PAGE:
The Timing Decision – When to Leave an Inheritance
I am an idealist. My family will tell you that my entrepreneurial attitude toward life has been a blessing and a drawback. They love the fact that they can count on me for hopeful and encouraging words; they groan when I tease them with platitudes that they’ve grown up hearing.
As an idealist who must live in the “real world,” I’ve had to become versed in what I call a “coping gap.” A coping gap is the difference between expectations and reality. It’s the gap of disappointment that often derails people from executing God-given dreams and plans. Nowhere is the coping gap more painful or measurable than in a person’s financial picture.
You may have a dream to give away thousands of dollars to a charity that is dear to your heart, but with the financial pressures and demands of life, you may see no way to ever accomplish that dream. You may have a dream to retire at age 50 and begin a new phase of ministry with your spouse, but the financial pressures and demands of life may kill the dream as you struggle to make ends meet today. You may have a dream to pay off your home and live debt-free, but the financial pressures and demands of life seem to drive you further into debt rather than away from it.
The coping gap – the difference between dreams and reality – often causes people to throw in the towel financially and simply live day-to-day and paycheck-to-paycheck. Life gets messy, and dreams can die by the wayside.
Today, we are talking about the timing decision in the wealth transfer process. Two principles that I often refer to are the “kingdom principle” (time your wealth transfer to maximize its use by you, your heirs, and kingdom servants) and the “givin’ while livin’ principle” (do your givin’ while you’re livin’ so you’re knowin’ where it’s goin’”). Some of you might wonder how a person would ever decide how much to give away now. Some of you might wonder how a person would ever know they had “extra” to go toward kingdom or family purposes at a certain point in their life.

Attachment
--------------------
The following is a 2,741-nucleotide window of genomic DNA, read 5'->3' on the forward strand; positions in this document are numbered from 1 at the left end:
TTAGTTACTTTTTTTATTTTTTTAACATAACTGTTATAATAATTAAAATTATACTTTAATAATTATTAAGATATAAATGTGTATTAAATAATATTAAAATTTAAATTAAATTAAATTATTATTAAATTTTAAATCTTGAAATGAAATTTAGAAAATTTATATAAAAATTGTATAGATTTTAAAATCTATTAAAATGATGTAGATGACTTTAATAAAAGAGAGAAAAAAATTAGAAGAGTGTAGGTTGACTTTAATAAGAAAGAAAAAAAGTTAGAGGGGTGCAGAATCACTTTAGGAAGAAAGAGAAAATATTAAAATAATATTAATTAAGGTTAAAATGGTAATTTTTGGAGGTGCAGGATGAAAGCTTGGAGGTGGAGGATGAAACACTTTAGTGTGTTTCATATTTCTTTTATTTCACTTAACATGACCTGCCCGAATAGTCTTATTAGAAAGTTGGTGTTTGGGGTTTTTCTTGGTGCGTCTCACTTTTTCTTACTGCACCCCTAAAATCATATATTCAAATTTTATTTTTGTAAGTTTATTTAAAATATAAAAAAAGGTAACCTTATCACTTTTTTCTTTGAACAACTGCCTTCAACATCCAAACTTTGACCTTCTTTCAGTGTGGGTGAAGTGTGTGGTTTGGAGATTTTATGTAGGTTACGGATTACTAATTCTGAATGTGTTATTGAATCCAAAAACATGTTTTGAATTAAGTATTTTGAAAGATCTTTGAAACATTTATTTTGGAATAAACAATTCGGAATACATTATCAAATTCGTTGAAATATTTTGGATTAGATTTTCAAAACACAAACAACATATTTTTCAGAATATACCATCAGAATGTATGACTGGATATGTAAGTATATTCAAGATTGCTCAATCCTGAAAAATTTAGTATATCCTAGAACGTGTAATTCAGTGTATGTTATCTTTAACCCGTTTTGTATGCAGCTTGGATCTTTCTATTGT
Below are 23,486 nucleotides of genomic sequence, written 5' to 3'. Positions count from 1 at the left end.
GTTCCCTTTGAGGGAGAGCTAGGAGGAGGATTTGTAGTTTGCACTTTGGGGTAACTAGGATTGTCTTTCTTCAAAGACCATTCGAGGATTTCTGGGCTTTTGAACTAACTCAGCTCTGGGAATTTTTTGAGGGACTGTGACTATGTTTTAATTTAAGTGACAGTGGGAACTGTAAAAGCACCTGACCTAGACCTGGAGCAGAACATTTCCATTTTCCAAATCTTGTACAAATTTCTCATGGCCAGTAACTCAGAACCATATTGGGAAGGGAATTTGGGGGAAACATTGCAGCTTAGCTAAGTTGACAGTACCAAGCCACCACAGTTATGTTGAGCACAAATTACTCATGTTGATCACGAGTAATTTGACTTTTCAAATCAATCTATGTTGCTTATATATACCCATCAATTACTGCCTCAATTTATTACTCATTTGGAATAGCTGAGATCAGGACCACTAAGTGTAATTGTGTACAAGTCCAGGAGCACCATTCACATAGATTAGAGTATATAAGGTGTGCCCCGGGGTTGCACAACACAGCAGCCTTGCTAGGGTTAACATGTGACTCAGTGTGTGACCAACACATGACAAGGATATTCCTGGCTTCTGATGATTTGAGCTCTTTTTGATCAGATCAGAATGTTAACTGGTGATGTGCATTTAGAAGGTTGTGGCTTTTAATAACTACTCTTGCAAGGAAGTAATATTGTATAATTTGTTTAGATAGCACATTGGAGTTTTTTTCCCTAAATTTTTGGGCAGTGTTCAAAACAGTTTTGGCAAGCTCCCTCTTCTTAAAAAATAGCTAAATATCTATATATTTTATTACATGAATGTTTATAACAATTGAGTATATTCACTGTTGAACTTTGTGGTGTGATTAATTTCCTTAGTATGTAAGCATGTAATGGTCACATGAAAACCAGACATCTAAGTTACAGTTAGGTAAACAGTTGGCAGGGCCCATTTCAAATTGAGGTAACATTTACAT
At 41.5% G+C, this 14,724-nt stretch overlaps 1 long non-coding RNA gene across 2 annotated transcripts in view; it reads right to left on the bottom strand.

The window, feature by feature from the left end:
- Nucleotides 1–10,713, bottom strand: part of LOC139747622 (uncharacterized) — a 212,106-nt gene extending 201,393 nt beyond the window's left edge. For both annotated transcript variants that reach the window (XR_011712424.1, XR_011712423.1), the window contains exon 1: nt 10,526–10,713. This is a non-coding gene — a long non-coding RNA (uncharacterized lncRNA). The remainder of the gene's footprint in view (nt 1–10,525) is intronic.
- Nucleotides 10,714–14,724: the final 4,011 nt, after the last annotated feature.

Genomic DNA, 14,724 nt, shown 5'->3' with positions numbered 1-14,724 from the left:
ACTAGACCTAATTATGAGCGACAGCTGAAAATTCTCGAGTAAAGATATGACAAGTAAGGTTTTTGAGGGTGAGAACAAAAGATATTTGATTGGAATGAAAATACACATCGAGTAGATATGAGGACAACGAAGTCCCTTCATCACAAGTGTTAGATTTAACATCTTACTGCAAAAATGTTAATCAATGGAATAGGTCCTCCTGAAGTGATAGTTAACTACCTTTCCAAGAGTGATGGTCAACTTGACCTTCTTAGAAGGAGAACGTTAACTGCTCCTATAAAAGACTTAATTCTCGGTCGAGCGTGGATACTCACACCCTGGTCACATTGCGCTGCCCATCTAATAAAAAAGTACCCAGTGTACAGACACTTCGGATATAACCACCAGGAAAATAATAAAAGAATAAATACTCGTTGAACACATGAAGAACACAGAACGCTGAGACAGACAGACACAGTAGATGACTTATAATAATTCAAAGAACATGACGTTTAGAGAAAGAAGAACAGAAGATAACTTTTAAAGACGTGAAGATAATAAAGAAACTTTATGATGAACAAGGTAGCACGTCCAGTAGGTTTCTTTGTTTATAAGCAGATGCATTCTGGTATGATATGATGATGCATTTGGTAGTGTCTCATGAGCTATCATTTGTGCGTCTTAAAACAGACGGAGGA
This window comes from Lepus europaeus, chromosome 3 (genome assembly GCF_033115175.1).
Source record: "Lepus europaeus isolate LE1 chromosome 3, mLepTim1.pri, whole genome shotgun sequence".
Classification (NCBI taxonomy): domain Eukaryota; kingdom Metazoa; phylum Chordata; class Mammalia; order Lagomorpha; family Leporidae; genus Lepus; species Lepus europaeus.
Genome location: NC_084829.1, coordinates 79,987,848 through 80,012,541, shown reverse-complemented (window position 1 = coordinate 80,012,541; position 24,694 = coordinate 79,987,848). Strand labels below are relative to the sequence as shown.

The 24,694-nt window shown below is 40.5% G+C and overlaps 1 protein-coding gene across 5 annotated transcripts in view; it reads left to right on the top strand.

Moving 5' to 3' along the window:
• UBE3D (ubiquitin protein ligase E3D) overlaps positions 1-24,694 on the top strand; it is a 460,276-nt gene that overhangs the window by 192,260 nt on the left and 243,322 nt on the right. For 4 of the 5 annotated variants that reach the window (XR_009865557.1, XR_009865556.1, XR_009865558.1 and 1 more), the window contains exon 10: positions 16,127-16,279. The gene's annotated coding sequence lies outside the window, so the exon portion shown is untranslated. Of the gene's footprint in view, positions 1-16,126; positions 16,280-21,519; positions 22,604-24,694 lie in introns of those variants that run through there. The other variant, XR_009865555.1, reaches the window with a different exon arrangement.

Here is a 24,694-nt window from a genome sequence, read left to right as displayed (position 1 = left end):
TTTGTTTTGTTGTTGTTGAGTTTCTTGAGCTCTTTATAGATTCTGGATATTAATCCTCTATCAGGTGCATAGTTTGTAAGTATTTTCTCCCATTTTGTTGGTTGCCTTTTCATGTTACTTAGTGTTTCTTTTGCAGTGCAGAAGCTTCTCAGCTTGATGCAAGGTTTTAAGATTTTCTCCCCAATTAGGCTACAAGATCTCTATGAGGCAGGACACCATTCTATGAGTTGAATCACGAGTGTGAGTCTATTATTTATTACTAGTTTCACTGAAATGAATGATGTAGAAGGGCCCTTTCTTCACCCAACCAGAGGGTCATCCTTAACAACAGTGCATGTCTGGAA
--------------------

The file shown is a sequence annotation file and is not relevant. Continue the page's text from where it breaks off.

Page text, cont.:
In my opinion, executing these two principles is dependent upon minimizing the financial coping gap in your life. In order to know if and when you have excess to give away now, you need to wrestle with the question, “how much is enough?”. You need to define what you think it will take for you to have your intended lifestyle and retirement. This planning is no small process, but worth it, for sure!
By spending time defining where you currently are in your finances, and by setting goals for where you wish to go, you are then capable of answering the question, “how much is enough?”. My years as a financial advisor have taught me the critical importance of deciding ahead of time about your lifestyle and about your financial future. When you decide ahead of time, you will know when you have arrived at your financial goal or destination. For example, when you define your intended lifestyle, you will know when you have achieved it and how much extra you have to give away. Or, when you define your intended retirement nest egg, you will know when it has been attained and how much you will have to share with your children now, for their current needs.
When you prayerfully decide where you are going and define your finish lines financially, you are more apt to live in reality, and you are more likely to see your financial picture clearly. The coping gap is minimized. You’ve brought your dreams into line with reality. You are free to invest in the kingdom and in your family without being anxious about whether your financial dreams can or ever will come true.
May God’s peace encourage you as you pursue financial freedom and depend on His Truth.